The X-ray image of the pulsar 3C58 on the left shows an image constructed by selecting different X-ray energy bands from the data and representing them with different colors – red, green, and blue. The result is a 3-color composite image. The low, medium, and higher X-ray energy bands of the Chandra data are shown as red, green, and blue respectively. In this particular image, red, green and blue represent X-ray energy bands of 0.5 to 1.0 kiloelectron volts, 1.00 to 1.5 kiloelectron volts, and 1.5 to 10 kiloelectron volts, respectively.

In this activity, two image analysis software programs, ds9 and ImageJ, are used to construct a 3-color composite image of the Cas A supernova remnant. The red, green, and blue regions in the composite will show the intensities of low, medium, and high-energy X-rays – as in the composite image of 3C58 above. The ds9 software utilizes data sets and astrophysical analysis tools from the Chandra X-Ray Observatory. The program uses the same process that X-ray astronomers follow in analyzing the data from Chandra observations. The download and installation instructions for the ds9 toolbox are located at http://chandra-ed.harvard.edu/install_2014.html. The introduction at http://chandra-ed.harvard.edu/learning_ds9overview.html describes the overview and purpose of the software and gives a short summary of the Chandra mission. The tutorial for using the ds9 software is located at http://chandra-ed.harvard.edu/learning_ds9overview.html. ImageJ is a software program developed by the National Institute of Health and is available for download from http://rsbweb.nih.gov/ij/download.html.

NOTE: It is not necessary to read the tutorial before beginning the 3-Color Composite Images - ds9 Activity . Complete instructions to use the image analysis tools in ds9 are given in the following procedure.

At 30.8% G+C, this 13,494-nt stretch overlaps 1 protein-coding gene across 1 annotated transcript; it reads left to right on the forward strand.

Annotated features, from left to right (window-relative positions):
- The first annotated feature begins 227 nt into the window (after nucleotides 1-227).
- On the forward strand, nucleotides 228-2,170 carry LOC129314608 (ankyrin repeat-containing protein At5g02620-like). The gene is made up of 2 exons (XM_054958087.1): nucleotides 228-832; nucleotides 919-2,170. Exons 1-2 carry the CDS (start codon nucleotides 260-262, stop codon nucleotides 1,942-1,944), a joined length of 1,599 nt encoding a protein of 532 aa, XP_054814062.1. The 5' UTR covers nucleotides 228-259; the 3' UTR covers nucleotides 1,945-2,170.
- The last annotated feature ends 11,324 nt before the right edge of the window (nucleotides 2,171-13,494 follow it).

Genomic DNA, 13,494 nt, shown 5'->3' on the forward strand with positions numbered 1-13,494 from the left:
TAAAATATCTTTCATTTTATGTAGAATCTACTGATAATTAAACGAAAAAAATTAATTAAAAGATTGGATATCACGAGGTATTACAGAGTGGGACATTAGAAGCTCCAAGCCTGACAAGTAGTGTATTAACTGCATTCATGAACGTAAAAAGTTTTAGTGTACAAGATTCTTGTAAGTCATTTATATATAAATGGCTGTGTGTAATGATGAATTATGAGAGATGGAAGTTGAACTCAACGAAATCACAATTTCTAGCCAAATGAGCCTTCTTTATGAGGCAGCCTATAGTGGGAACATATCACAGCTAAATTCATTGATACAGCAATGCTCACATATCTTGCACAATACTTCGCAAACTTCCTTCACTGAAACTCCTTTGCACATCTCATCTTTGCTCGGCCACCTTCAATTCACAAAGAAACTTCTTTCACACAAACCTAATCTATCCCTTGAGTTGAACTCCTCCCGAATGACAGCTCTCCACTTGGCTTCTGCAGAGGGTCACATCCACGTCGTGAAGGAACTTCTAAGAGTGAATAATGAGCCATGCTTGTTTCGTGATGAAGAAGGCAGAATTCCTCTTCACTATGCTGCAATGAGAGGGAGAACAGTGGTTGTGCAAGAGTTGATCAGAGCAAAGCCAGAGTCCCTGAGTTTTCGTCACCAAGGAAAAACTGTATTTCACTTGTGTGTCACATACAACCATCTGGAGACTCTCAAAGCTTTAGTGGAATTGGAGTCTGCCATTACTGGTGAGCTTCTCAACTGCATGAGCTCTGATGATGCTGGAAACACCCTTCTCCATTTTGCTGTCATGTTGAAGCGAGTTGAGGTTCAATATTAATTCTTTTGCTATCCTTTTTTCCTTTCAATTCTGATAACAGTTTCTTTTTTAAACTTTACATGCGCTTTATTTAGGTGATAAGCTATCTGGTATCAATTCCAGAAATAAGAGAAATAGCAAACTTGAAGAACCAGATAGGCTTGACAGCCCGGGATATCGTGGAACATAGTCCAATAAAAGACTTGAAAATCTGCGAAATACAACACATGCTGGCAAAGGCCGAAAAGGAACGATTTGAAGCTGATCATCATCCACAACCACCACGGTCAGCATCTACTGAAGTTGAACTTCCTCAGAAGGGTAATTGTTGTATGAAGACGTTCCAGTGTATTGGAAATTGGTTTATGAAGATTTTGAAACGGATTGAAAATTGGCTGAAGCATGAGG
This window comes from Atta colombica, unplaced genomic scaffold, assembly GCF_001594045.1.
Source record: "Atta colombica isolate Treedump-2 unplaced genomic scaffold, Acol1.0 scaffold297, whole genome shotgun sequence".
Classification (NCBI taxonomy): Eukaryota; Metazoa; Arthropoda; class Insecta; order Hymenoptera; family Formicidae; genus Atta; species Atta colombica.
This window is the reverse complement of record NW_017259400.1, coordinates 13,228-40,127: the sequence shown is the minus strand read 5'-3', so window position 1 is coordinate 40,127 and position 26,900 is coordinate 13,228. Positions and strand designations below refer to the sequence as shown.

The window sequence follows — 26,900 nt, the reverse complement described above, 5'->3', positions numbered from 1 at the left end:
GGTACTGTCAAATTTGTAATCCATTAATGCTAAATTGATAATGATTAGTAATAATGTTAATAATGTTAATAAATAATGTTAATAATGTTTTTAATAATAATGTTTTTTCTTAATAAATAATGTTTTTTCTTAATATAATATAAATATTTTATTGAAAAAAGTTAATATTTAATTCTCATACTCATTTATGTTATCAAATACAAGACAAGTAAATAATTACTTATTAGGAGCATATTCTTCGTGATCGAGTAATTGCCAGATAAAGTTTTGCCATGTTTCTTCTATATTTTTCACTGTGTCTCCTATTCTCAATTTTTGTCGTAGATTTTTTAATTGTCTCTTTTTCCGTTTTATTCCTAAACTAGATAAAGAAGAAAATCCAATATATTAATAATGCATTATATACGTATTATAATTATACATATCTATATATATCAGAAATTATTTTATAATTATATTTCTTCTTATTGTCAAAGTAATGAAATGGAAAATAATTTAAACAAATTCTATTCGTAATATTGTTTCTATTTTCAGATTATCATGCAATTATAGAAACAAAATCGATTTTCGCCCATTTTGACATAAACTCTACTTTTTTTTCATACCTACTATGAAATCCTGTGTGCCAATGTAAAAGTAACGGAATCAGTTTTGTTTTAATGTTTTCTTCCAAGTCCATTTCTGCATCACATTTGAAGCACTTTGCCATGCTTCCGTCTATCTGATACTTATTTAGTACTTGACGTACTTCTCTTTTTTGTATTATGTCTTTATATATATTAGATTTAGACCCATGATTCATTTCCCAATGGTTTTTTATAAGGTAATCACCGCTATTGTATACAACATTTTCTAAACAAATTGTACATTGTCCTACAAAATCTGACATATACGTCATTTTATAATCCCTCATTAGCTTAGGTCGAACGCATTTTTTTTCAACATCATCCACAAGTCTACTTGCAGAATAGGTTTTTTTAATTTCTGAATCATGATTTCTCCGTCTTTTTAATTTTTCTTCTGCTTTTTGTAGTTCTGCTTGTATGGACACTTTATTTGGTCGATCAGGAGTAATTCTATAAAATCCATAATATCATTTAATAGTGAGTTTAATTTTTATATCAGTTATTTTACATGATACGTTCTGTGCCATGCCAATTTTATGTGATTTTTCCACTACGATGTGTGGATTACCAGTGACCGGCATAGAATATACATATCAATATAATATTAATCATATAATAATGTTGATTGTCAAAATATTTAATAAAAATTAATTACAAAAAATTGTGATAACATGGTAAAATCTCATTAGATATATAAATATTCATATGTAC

Procedure:

2.Open ds9 and maximize the screen. From the pull down menus, choose Analysis>Virtual Observatories and choose Chandra-Ed Archive Server or New Rutgers X-ray Analysis Server from the list that appears.

3.Click Obs ID 114 ACIS OBSERVATION OF CAS A (first 5K seconds only) in the new window that appears.

4.Use Analysis>Chandra Ed Analysis Tools>Energy Cut to show only the x-rays in the soft band (lo = 0.6 KeV, hi =1.65 KeV). Leave "Display all images in tile mode?" and "Save image for further analysis" checked.

5. The image will come up in a new frame on the right (if the right frame is not outlined in blue, click it). Saving the file on a PC: go to File>Save Frame as FITS. Name this file casared.fits. Saving the file on a Mac: go to File>Save. Under Selection in the new window that comes up, change the name of the file from /Users/username/ds9.fits to /Users/username/casared.fits. For both PC and Mac, choose Frame>Delete Frame to leave only your original image.

6.Repeat steps #4-5 for the medium (1.65-2.25 KeV) and the hard (2.25-7.50 KeV) bands, saving them as casagreen.fits and casablue.fits, respectively.

8.Go to File>Open three times to load casared.fits, casagreen.fits and casablue.fits.

9.Go to Image>Color>Merge Channels. From the pull-down menus in the new window, choose the appropriate files to go with each color as shown below and click OK.

10. A three-color composite of Cas A has now been created. Use the following tools to enhance the image to emphasize different features.